Escohotado carefully pulls apart past and present orthodox thinking on drug use. What is really admirable in this piece is the way he avoids a simplistic or moralistic viewpoint. He labours to tell the story, covering all the angles. Amazingly, for such a short book, you get a broad overview of the subject but with much incisive detail. I especially enjoyed his coverage of the opium wars which he links brilliantly with the US government's attitude to drugs in the years after alcohol prohibition. There is a lot of detail on the persecution of drug users by the Catholic church from medieval times through to the conquest of the New World too.
All in all, a great little book which hints at the depth of Escohotado's "Historia de las Drogas". This was originally published in three volumes and is now available as one, huge tome in Spanish. I only wish my Spanish was up to reading it.
This brings me to the matter of the translation, which is atrocious. The translator, Kenneth A. Symington, does not seem to have the first idea of how to render the text into readable English. All too often, I could identify the original Spanish grammatical structure in the English text, as if he had simply translated word for word. It makes for a very heavy read. At times, I lost track of the subject of the sentence, as the translation rambled incoherently on. However, I have ignored the incompetent translation when giving the star rating...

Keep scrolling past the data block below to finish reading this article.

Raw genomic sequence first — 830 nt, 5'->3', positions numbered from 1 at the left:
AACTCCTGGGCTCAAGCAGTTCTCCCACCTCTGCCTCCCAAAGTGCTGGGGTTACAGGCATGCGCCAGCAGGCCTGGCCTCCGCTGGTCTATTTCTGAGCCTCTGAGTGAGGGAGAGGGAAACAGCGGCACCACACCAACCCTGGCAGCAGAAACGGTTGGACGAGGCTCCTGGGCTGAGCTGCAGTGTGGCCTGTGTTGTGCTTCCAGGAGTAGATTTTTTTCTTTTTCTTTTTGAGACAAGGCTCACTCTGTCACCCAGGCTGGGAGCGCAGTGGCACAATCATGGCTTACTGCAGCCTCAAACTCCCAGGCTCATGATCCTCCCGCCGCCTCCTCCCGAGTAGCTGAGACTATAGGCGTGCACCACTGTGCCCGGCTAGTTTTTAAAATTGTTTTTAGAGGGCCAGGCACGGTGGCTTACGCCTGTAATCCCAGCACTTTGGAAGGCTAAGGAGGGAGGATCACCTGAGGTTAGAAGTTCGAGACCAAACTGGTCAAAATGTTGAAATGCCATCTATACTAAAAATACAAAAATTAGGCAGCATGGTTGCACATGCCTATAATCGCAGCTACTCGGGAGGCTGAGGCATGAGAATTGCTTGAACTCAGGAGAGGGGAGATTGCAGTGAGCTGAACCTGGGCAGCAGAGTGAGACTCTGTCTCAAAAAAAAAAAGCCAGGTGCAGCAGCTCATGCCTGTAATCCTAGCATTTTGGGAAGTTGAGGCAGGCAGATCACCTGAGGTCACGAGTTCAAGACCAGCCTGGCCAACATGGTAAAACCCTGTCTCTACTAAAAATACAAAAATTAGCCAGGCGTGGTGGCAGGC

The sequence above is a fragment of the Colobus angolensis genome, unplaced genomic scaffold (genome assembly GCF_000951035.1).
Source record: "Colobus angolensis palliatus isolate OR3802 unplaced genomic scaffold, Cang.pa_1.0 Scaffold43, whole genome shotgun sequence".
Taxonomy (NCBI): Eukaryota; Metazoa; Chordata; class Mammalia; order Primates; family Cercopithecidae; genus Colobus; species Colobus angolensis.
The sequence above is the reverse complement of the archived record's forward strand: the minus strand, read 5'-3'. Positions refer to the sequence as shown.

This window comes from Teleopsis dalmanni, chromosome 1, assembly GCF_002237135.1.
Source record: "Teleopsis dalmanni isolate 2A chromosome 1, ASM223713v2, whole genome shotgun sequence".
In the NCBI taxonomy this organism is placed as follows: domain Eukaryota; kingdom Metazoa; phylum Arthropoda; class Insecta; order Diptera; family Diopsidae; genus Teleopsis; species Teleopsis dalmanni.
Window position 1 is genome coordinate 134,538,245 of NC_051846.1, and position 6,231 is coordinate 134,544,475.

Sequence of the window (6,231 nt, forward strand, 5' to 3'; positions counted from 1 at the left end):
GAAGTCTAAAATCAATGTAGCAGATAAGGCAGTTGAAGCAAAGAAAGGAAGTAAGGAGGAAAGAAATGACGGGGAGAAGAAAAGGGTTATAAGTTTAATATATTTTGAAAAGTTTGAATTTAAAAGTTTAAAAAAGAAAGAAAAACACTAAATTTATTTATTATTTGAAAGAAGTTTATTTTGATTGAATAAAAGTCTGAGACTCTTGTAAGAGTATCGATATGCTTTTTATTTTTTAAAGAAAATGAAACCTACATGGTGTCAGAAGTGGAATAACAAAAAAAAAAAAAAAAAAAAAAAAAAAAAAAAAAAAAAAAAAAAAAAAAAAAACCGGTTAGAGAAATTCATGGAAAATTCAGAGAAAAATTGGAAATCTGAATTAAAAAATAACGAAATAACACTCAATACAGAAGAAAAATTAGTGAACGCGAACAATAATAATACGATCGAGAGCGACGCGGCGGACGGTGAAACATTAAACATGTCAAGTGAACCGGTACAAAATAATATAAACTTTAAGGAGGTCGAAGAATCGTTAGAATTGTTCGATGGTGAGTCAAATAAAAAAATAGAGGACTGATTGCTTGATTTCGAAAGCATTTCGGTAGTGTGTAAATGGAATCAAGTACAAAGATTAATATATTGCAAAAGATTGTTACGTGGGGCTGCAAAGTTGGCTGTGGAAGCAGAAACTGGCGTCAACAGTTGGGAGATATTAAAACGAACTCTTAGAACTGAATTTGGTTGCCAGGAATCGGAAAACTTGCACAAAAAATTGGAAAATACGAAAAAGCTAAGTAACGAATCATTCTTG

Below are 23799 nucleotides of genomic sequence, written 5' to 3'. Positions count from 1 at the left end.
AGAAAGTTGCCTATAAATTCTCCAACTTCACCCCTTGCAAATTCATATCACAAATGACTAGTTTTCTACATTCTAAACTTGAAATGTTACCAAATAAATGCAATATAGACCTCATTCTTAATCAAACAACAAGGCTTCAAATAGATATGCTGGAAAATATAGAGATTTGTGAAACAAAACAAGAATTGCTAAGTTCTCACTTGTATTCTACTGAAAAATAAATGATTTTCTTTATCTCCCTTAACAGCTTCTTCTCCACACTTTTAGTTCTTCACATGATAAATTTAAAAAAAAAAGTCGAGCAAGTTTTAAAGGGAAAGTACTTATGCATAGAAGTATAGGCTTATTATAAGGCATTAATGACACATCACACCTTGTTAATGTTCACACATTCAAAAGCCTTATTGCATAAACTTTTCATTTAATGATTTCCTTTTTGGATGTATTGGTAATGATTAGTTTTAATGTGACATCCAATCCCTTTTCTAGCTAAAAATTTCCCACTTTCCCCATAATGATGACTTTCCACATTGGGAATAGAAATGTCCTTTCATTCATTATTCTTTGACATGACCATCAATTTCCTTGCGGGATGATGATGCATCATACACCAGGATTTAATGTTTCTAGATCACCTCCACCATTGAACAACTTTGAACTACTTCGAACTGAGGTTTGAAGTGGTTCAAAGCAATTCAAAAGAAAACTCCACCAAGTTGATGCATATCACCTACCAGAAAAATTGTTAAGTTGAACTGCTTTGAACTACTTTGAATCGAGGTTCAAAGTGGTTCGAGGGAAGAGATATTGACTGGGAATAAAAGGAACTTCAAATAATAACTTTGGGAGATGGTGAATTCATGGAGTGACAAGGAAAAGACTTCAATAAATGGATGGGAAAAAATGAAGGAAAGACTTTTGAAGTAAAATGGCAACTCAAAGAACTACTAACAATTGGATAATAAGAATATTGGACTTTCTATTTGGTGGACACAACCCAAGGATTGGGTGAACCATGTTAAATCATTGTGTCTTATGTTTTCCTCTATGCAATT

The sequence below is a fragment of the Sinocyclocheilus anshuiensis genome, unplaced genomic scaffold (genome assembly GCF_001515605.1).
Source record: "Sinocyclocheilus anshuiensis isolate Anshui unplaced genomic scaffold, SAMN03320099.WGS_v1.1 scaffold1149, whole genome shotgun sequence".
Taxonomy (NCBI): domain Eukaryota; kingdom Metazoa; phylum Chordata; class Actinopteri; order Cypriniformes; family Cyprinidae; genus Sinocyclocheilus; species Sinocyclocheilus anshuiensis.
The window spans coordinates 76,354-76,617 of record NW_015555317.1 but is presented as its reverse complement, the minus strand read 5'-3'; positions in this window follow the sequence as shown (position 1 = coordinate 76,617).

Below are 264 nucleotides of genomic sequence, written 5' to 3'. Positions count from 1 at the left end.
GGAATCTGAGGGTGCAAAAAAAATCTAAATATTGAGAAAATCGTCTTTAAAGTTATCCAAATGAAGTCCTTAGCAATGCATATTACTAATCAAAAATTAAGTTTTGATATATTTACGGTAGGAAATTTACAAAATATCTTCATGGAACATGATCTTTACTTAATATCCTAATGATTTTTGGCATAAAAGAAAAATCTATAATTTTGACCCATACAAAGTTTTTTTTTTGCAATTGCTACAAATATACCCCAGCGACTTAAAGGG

I really hope that if the American publishers decide to produce any more of Escohotado's work, they'll find a different translator. It deserves better than this.
Did you know that the romans had no word for a junky, but a dozen for alcoholics. Everything you ever wanted to confront your parents with, but never knew. It really makes you wonder how the world got to this state. Well written, entertaining and pure factual research. The only let down being that the full two volume version is not available in english and the native spanish is out if print. If you ever tried it, buy it! Cheers from Pet@